Quzah.
    Hope is the first step on the road to disappointment.

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    oh oops, I meant that to be :

    Code:
    int isBufferEmpty (int num_allocated)
    {
    	if (num_allocated <=0)
    	{
    		return 1;
    	}
    I could have also used num_allocated for if the buffer was full (i.e. if(num_allocated >=16))

    Ok, so i am still a little hazy on how to check my buffer, does fixing the num_allocated in the bufferempty change how I am evaluating it?

  11. #11
    ATH0 quzah's Avatar
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    Code:
    isfull
        if num allocated >= buffer size
            return full
        else
            return not full
    That's basically how you want to check for fullness. If you're using globals, you don't really need to pass it anything, provided you're remembering to actually increase the number allocated when you do allocate something.
    Code:
    getnew
        if not isfull
            return buffer[ currentposition ++ ]
        else
            return full
    Basically all you want to do is return the current spot, and update the current position. How you exactly do that is up to you, but it goes basically something like that.
    Code:
    freelast
        if not isempty
            return (buffer[ tail-- ] = 0)
        else
            return failure
    Similar to allocating, you probably want to return some indicator of success or failure. Not that you really need to return anything at all.

    It doesn't really matter what you call tail or currentposition, or whatever. You just need to make sure you update your actual variables correctly. I'm not sure why you even really need a circular buffer, if all you're doing is freeing the last thing allocated. I mean, it's not like you're ever going to go below zero, and it's not like you're going to ever go above the top.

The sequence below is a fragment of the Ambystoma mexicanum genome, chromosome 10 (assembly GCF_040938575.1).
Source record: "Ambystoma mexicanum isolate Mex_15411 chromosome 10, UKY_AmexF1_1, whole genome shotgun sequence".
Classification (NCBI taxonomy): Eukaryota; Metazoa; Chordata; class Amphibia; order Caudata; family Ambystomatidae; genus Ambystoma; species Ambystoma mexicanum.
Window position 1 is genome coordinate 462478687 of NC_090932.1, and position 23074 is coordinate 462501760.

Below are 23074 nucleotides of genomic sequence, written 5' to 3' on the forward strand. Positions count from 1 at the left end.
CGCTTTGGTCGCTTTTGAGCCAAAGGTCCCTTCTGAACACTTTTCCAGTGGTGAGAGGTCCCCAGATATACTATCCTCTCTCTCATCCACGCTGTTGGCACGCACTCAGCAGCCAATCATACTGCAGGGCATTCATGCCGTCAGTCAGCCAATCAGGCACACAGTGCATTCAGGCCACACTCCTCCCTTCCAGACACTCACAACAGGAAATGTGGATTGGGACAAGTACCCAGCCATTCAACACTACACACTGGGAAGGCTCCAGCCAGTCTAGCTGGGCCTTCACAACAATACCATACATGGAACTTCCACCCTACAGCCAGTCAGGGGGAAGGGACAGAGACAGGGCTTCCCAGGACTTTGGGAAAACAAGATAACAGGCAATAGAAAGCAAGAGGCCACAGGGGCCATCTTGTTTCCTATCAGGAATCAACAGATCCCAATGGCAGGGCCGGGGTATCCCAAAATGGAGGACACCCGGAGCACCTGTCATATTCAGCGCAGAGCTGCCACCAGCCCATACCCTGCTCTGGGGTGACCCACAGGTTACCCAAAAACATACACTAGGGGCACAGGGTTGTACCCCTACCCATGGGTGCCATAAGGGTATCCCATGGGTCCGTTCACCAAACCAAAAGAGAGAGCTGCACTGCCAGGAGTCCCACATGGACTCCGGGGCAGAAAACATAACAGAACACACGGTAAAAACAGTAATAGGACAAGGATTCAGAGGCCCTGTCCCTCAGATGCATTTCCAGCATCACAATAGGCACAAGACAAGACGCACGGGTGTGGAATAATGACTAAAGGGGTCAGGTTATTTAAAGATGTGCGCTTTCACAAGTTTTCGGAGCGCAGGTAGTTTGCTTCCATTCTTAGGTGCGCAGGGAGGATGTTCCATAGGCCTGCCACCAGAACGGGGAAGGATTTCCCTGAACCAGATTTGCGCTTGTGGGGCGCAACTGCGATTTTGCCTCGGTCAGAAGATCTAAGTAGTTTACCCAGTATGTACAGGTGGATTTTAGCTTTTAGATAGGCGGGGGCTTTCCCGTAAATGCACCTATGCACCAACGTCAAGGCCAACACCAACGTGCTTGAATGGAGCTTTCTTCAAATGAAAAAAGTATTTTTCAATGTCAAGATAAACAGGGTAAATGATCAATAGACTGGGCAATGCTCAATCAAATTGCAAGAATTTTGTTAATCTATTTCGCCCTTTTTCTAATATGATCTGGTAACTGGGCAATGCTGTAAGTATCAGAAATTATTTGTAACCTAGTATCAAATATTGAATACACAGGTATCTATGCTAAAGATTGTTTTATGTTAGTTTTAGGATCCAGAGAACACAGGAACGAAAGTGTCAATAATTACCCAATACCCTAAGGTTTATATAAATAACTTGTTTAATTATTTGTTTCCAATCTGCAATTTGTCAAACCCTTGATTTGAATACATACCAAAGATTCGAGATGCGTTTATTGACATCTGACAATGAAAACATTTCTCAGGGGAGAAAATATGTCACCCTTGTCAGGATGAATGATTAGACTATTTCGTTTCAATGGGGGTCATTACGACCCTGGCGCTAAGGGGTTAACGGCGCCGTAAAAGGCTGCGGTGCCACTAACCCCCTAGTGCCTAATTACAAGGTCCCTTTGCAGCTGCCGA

Quzah.
    Hope is the first step on the road to disappointment.

  12. #12
    Algorithm Dissector iMalc's Avatar
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    Awesome, someone is actually asking about how they can unit test their code. Well I'm impressed!

    It looks like everyone else is helping you with the bugs they can see, rather than stating how it can be tested.
    Hmm, this would be so much easier if it were C++, but oh well...

    Before testing these functions, I would first correct the interface of isBufferEmpty and isBufferFull. It doesn't make sense to me that these would logically require any parameters. Well not the way you're doing it, and in C++ it would only require the implicit 'this' parameter. Then I'd start by testing those.
    The first test of each of these would be to check their result on an empty buffer. isBufferEmpty should return true whilst isBufferFull should return false. Note that I'm assuming that your buffer size will never be zero
    Then you try putting different numbers of items in there and check the results again. Unfortunately beyond this it becomes a little difficult because you're missing some kind of reset function. In C++ you'd just declare a new buffer in each test, but here you're effectively using the same "instance" every time. You'll therefore need some kind of reset function (which in itself kinda also needs testing).
    I'll help more once you get into it a bit more.